Collaboration Ninja 忍者

Work-in-progress: please join in and share your insights

Keep the vision simple, compelling, & focused

“Wikipedia has the mission statement ‘a comprehensive dictionary in your native language for free.’ That vision really got a lot of people excited.”- Mark Klein

A huge part of incentivising the collaborative process is in “the proposition of why you’re collaborating. You’re not going to be able to incentivise people for doing something they don’t believe in. No matter how good your interface, or your terms and conditions or how easy you make it” (Chris Thorpe). The feeling seems to be that having a vision that is too general will appeal to very few people’s passions: “the stuff that works really well on the web in particular is the real niche interest group stuff. If you take a really specific subject that pulls at someone’s heart strings, or is really important to them that’s when they’re going to get engaged and really involved. The ones that constantly fail are when people are trying to do some generic policy initiative… people really need a specific focus to be able to collaborate around.” -(Dominic Campbell)

With the possibility of misunderstanding great, you need to build a vision that is really clear (Peter Gloor). The online user-interface of your collaboration and the propositions it projects need to be as clear as possible as well, which means keeping that interface very clean and simple. Over-busy interfaces with seemingly useful techy-gimmiks can cause your proposition to be broken up and confusing.

“There’s no hard and fast rules in terms of look and feel, but there are hard and fast rules in terms of the wiring of peoples brains and how they like to interact with the world and the online world as well. Work with those rules, keep your interfaces clean and your propositions clear as possible.” – Chris Thorpe

In the end it comes to keeping things interesting and challenging within the frame of your contributor’s passions, and to accommodating their passions within your proposition.

“With all the choice we’ve got I don’t see anyone in the internet doing lots of things in a space where they’re not passionate because people can go somewhere else. It’s like in a coffee break in a workshop: if your standing there with someone who’s boring the pants off you, you make some inane excuse to be somewhere else and you walk around and you find another group of people, and join their conversation. I think the web is very much like that. It’s very self-organizing.” – Geoff Brown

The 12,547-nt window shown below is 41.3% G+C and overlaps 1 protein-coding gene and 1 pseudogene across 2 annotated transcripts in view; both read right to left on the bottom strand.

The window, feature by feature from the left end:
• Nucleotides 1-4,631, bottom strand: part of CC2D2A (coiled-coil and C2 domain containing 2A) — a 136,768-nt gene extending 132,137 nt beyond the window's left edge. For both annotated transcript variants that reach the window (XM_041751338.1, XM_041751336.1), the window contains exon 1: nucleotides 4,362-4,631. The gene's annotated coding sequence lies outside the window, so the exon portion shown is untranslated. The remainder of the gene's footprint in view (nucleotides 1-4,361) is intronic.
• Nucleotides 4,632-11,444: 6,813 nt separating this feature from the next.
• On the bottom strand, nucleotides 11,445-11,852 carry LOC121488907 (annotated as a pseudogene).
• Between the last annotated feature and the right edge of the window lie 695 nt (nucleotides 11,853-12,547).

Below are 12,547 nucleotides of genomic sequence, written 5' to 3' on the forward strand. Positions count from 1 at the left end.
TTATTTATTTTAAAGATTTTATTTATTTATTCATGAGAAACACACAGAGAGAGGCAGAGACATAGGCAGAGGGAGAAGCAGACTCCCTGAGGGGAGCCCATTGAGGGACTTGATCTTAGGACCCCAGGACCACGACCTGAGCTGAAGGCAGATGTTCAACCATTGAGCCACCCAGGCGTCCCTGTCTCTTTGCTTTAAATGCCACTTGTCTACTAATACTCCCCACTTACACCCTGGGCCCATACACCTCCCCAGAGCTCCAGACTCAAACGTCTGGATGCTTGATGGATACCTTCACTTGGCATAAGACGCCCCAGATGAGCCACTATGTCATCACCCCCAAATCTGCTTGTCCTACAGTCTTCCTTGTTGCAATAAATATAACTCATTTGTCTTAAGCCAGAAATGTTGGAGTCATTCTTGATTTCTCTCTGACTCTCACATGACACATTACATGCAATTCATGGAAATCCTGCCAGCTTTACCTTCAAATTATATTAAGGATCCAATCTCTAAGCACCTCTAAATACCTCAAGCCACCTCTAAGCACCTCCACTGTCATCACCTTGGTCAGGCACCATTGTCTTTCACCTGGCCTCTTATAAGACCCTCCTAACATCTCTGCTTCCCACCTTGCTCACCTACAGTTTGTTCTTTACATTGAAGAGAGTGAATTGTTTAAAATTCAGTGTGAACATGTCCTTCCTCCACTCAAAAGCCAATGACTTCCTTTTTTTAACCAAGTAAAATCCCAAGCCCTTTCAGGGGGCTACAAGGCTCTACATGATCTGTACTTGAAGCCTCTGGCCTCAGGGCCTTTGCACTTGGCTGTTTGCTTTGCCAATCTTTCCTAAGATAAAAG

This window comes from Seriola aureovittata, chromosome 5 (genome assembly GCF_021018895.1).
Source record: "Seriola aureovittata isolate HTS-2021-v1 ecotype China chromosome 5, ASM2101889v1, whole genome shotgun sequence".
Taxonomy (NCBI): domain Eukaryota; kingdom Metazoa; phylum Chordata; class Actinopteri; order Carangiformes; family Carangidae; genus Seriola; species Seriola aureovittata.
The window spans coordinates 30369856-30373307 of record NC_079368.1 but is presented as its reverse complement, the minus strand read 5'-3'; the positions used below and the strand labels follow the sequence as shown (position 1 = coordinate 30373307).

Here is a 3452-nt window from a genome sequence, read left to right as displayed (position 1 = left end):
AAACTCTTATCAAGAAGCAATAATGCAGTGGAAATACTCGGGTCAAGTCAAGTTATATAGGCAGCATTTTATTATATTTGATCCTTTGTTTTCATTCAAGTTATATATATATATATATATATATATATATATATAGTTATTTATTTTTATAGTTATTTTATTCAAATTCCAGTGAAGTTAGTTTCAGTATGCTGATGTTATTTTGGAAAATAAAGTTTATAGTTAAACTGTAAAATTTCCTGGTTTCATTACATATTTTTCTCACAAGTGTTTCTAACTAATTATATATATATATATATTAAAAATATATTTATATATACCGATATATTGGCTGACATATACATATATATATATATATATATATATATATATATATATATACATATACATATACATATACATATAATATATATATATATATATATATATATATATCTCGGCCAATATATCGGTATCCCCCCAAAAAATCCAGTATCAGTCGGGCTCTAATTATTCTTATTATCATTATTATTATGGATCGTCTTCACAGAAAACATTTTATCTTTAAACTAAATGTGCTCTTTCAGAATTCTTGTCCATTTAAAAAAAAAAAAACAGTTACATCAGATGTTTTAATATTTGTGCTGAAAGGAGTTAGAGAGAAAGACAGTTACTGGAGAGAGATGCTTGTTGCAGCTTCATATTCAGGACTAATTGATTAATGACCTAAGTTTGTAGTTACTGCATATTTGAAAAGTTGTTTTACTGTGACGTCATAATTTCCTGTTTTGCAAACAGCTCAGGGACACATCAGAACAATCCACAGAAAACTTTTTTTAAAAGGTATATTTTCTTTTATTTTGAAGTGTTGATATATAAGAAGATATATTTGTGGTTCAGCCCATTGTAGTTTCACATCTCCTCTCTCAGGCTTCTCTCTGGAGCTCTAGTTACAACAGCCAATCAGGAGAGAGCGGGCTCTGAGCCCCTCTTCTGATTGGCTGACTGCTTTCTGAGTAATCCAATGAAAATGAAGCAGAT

Make it Tangible

Although the over arching vision for an ecosystem of collaborative innovation networks can be more general (e.g. ‘a contribution dictionary in your native language for free.’ – Wikipedia), on an individual project level, when designing a vision for your collaboration, you need to ensure that the offering is realistic and achievable (Ali Wyne), but ambitious enough to be motivating (Roland Harwood). The huge potential of the web makes it much easier to start small and scale up as required. So when backcasting from your vision of success, being realistic about what can be achieved given your baseline can stop your project fizzling out prematurely. “Don’t bite off more than you can chew. Start off with a very small-scale version of the challenge that you want to address or perhaps just a sliver of it, and learn it inside and out. Then build your way up.” (Ali Wyne)
Use multi-media to express your vision and tell your story

When working in diverse groups, stories and multi-media tools are really important in expressing your vision because words-as-text can have different connotations for different people. In the flesh it is much easier to convey where your passions lie, and give a sense of enthusiasm and motivation. On-line its more complicated because the subtleties of communication can be lost.

For a great example of utilizing multimedia to convey your vision visit Enabled by Design to see a video of Denise the co-founder talking about why she’s involved.

“Its been really powerful in getting people engaged: that there’s real human beings behind this project and that they’re doing it for an identified need for somebody who’s running the project in the first place. That really seems to be bringing stuff to life for people, particularly in the context of the web where it could be quite alienating otherwise or lacking in the passion you would have face to face.” – Dominic Campbell

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